Custom – Oregon

The Unspoken Rule: no Hats in Church

It is unacceptable for anyone to wear a hat, or any type of head covering such as a hood or cloak, in church.  Upon entering, all head coverings must be removed.

My friend Alex told me this idea, much to my surprise.  I had been raised in church, attending a Christian preschool, elementary school, middle school, and junior high.  I had gone to church nearly every Sunday since I was born.  And yet, I had never heard of this rule.

Alex, born and raised in Portland, Oregon is Catholic.  She was raised Catholic by her mother, though her father was a staunch atheist.  While she learned this tradition from her mother when she was very young, she is confident that this tradition has much deeper roots, probably related to those of the Catholic church.  She explains how anything that covers the head is a symbol of the individual’s lack of openness with God.  By covering his head, the individual, whether by conscious decision or ignorance, seeks to hide his heart from God.  While God is able to see through all human barriers, He frowns upon those who try to hide their utmost thoughts from them.  For this reason, when one is entering the presence of God by entering His church, one must first remove these symbols of secrecy.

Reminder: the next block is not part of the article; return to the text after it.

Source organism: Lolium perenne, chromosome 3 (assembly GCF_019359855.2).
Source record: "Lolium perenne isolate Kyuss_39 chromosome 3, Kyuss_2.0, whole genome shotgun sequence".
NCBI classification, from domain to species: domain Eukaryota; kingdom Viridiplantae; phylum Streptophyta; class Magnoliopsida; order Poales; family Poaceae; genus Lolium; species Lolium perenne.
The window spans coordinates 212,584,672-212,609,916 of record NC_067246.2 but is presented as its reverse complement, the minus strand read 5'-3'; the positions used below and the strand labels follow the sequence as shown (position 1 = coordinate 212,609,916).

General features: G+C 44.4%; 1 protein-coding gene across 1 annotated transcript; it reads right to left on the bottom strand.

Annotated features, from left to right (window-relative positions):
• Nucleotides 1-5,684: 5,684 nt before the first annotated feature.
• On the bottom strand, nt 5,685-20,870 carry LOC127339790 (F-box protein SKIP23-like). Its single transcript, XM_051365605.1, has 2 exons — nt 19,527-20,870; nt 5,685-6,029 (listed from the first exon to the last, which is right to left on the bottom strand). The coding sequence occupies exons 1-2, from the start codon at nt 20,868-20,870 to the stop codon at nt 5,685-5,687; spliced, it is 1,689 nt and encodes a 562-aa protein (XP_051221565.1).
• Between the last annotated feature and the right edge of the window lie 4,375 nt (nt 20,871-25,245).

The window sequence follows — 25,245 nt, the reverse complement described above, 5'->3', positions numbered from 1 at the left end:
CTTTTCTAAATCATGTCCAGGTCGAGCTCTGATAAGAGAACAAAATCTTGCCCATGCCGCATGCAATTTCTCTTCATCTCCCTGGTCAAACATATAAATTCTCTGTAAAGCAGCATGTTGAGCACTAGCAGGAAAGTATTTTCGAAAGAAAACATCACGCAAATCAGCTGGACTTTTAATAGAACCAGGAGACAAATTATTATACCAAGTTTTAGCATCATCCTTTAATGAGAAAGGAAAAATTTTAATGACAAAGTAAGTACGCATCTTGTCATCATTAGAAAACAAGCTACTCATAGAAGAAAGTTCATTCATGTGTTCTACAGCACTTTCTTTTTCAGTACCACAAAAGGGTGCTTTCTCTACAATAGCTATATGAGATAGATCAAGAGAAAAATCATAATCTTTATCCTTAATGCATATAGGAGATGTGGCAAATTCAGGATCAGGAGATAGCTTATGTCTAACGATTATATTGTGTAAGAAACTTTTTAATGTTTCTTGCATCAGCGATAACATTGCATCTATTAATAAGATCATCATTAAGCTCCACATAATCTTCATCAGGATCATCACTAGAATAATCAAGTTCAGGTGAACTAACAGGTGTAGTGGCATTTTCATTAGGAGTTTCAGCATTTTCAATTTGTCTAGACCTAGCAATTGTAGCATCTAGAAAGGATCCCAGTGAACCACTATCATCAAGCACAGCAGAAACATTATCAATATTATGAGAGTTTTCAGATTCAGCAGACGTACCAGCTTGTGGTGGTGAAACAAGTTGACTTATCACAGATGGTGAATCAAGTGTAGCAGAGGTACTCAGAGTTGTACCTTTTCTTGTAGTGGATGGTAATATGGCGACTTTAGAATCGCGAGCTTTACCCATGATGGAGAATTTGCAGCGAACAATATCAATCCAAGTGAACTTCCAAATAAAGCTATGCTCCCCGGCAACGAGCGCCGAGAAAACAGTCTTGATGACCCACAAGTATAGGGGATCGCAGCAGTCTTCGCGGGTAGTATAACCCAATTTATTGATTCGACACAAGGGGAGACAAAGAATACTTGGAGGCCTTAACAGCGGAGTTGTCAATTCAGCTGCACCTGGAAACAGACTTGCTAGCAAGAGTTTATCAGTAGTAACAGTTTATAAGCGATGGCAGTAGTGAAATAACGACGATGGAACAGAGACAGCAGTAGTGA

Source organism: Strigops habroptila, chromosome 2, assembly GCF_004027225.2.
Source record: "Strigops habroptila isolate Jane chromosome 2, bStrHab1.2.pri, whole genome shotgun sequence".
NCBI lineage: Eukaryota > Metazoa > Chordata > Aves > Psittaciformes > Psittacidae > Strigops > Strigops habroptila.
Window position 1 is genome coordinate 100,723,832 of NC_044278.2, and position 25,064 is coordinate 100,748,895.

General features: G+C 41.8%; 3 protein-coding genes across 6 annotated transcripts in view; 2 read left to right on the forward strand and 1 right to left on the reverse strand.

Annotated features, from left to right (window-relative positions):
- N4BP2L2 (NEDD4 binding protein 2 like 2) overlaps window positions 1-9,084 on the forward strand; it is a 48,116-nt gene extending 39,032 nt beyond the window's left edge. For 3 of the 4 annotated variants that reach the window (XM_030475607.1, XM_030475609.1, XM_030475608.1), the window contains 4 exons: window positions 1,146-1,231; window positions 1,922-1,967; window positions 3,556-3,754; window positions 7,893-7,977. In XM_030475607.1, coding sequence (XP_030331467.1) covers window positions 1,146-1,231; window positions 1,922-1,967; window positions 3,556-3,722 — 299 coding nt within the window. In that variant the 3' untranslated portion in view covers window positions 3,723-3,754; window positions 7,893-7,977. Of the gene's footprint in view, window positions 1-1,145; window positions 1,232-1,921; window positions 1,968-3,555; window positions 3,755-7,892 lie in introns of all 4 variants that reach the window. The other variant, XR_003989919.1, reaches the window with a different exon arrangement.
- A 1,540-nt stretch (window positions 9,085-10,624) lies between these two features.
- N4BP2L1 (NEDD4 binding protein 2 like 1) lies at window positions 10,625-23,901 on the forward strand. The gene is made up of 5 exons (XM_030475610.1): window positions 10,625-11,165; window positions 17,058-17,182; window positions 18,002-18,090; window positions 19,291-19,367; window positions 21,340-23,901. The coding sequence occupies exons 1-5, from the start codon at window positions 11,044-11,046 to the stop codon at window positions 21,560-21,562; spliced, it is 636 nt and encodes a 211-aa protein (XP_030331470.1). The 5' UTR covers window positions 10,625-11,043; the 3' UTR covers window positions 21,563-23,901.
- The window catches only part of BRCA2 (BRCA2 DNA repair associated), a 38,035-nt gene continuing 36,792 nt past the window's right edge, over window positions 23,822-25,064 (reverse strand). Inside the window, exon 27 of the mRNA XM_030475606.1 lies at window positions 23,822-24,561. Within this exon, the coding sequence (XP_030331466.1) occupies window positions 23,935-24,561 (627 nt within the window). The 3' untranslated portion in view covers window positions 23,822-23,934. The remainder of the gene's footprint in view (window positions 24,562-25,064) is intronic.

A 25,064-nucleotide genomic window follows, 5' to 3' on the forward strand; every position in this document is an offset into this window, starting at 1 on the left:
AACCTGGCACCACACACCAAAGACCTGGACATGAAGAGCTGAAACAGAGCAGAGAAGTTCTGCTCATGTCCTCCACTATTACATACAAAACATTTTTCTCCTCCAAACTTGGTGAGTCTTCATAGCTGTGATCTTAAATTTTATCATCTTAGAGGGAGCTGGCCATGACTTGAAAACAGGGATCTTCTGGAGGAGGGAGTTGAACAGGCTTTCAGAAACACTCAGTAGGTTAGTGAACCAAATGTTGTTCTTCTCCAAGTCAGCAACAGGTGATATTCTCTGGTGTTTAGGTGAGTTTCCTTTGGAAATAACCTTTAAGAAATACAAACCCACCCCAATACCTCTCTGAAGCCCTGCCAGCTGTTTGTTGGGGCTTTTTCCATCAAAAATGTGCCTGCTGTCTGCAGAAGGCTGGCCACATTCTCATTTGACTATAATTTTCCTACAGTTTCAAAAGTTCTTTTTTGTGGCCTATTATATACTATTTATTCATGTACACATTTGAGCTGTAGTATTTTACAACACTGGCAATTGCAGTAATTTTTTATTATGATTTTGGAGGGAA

While I can see the symbolism, it also could be related to the odd rules of etiquette concerning hats.  In some circles, hats or other head coverings are frowned upon when eating dinner, conducting business, or during other formal affairs.  The removal of a hat was a gesture of politeness; men were obligated to remove their hats when they saw a woman or other individual of great importance.  This practice is thoroughly documented on page thirty-four of Maija Jansson’s article “The Hat is no Expression of Honor,” published in Proceedings of the American Philosophical Society, Vol. 133, No. 1.  Still, this removal of one’s hat as a symbol of politeness is not universally accepted.  In many circles, especially among the younger population, hats are increasingly becoming a standard accessory.  It is for this reason perhaps that my church, a large Foursquare church in Hermosa Beach, made no requests regarding headwear, while Alex’s traditional Catholic church did.